Her form of dance has evolved into something very different than the style performed by the pioneering drag queens. Her style is highly demanding, athletic, a specialized dance with fluid arms, straight lines and graceful backward falls, combined with feminine accents that almost seem out of place in such an energetic genre.
“Voguing is not easy,” Bussey said. “And it absolutely has to come from the heart.“
Beginning in the late 80’s, Vogue started to involve the whole body with four new elements — or the “new way” — to enhance the hand performance.
The “Duckwalk” involves crouching down to the floor, knees bent but remaining on your toes and slightly kicking the legs out while moving arms fluidly to the beat.
The “Catwalk" is performed by sashaying the hips back and forth while remaining strongly on the toes of the feet. Arms and hands are free to pose and move to the beat of the music.
“Spinning” is a majestic series of turns that often times leads to the last element called “the Dip.”
Bussey describes "the Dip" as a “free fall onto the ground, back first, but then you tuck your strongest leg quickly underneath yourself and let it catch you.”
But just as it was in the beginning, Vogue is essentially still a tool for storytelling.
Vogue contests started in the early 1970’s. In order to compete, the community began to divide itself into houses, named after famous fashion designers such as Dior, Balenciaga, Yves Saint Laurent and Chanel. The houses served as places where people found close-knit families, support, and acceptance. Houses also hosted and competed against each other in elaborate and glamorous competitions, called balls.
After 17 years as a Voguer, Bussey has won several competitions and now sits on the panel of judges at various balls. She also teaches LGBT youth ages 10-16 to dance in a group called New Agenda.
“Each time I vogue I tell a different story,” said Bussey. “If I am mad or excited it will come out in my vogue. It is the ultimate form of self-expression”
In the mid- 1980’s the AIDS epidemic hit the community hard, and the population has continued to be affected by the virus, although the rise in HIV/AIDS cocktail drugs have reduced the number of fatalities. According to the Center for Disease Control and Prevention, there was a 48 percent rise in new infections among black gay and bisexual men ages 13-29 between 2006 and 2009. Today an estimated one in five gay men is HIV positive.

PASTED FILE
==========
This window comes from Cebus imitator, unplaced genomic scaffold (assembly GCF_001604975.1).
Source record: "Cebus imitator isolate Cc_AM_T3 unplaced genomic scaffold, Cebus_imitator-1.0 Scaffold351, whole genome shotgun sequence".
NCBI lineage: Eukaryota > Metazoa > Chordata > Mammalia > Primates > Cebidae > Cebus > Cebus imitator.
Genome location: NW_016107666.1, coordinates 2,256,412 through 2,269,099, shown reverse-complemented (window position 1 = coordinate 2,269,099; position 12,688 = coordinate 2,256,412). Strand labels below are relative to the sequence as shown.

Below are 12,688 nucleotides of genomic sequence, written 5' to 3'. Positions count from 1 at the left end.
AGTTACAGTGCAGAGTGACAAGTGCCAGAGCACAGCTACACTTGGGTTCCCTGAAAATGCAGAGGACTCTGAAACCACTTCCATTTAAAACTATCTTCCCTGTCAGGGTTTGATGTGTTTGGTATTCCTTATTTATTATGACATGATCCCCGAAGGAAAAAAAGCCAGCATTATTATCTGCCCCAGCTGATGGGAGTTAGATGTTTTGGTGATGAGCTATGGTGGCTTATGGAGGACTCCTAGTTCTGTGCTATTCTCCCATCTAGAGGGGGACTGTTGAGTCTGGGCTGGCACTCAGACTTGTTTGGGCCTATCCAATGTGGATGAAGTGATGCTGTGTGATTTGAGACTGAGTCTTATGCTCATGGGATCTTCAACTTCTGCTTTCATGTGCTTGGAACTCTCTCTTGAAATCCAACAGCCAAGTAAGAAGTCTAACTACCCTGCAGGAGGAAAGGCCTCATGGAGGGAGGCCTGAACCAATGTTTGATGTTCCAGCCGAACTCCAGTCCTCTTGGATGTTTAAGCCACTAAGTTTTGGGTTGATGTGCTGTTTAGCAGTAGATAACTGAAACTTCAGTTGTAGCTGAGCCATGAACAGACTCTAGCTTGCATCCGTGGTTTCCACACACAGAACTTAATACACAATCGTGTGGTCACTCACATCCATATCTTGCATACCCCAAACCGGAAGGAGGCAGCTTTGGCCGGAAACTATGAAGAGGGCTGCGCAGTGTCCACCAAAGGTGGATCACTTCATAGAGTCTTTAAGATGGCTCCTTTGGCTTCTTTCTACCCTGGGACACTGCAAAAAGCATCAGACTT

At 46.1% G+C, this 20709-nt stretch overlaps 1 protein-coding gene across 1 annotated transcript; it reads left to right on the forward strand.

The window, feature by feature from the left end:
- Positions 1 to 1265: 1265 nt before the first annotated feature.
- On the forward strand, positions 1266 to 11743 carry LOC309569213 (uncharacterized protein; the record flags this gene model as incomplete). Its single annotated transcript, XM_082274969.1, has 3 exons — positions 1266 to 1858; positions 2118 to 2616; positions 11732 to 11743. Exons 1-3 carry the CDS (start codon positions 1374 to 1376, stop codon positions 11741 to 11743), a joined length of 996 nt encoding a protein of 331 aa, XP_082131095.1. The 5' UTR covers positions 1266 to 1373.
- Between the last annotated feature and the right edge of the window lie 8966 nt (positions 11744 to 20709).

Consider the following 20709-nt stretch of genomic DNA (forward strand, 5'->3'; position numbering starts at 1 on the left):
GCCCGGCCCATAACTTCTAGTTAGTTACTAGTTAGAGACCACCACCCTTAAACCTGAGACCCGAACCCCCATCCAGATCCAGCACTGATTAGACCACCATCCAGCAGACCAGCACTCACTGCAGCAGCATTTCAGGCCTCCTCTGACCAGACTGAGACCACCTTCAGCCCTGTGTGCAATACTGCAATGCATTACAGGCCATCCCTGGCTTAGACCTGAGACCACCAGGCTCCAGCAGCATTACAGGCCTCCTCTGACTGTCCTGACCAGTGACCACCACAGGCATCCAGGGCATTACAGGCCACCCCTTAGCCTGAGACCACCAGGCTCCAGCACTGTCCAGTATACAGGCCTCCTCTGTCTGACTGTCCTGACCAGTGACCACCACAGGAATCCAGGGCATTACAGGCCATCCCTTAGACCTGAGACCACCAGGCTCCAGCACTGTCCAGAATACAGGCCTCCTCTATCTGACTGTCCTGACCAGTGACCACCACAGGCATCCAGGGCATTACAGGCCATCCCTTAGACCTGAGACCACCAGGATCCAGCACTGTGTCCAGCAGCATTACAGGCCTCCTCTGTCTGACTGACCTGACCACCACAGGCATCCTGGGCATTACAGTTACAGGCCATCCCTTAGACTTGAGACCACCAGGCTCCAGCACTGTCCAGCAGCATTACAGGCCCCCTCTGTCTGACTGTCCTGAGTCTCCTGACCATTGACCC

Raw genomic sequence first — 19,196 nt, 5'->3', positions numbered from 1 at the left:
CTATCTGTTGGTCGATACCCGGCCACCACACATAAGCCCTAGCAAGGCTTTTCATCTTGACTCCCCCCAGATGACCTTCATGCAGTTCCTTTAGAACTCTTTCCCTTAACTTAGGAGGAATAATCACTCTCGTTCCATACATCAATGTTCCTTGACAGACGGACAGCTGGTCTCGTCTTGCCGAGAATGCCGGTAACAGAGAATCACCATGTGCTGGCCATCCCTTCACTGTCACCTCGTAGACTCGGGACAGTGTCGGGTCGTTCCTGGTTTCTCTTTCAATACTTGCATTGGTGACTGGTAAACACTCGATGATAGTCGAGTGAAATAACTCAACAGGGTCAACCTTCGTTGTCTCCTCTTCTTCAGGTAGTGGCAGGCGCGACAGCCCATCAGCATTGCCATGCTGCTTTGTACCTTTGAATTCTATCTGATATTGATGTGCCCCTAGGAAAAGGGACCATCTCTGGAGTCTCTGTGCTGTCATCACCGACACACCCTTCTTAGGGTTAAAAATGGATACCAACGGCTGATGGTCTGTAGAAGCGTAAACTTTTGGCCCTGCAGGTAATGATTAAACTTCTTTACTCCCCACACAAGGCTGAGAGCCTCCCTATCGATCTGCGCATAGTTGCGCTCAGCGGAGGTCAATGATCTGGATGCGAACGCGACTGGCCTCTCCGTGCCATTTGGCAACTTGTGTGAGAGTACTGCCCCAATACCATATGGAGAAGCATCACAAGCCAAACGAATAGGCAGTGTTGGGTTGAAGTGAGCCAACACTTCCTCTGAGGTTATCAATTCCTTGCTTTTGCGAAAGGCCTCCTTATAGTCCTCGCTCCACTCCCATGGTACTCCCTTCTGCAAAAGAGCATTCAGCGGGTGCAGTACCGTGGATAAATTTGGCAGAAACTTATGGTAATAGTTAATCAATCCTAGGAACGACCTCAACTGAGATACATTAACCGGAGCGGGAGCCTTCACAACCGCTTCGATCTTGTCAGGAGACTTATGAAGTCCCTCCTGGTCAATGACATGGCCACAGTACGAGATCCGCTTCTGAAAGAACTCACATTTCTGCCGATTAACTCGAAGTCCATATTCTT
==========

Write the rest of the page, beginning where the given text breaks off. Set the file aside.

“I have lost 454 friends to that disease,” said Burris. “No,” he quickly corrected himself, “455, Paris Dupree died last year.”
Omni’s experience is not uncommon for members of the ball community.
Luna Ortiz, 42, hosts Vogue Tuesday at the Escuelita Club. A member of the community since the 80’s, he also works for Gay Men’s Health Crisis and runs a YouTube channel where he interviews and documents members’ stories.
He found Vogue through HIV. “I was infected at age 14 with my first sexual partner,” he said. “I thought I would die by the time I was 16 so I tried to fit a lifetime into two years.”
Attempting to do just that, Ortiz came out as gay and began to dance and go out to clubs. It was there that he first saw Vogue and became inspired by its artistic value and talent. When he turned 16, still alive and healthy, he decided that he would beat the disease. Voguing, fashion and the ball community have sustained him.
But the epidemic, he says, forever changed the ball scene. Ortiz says it was common during the early AIDS years to attend balls and hear who was the latest person to die.
“I became numb to the fact that all of my friends were dying,” he remembers today. “From my group of 30 or 40 people, there a only three of us left."
"But the newer generations are still voguing," he added. "As a community, we have survived."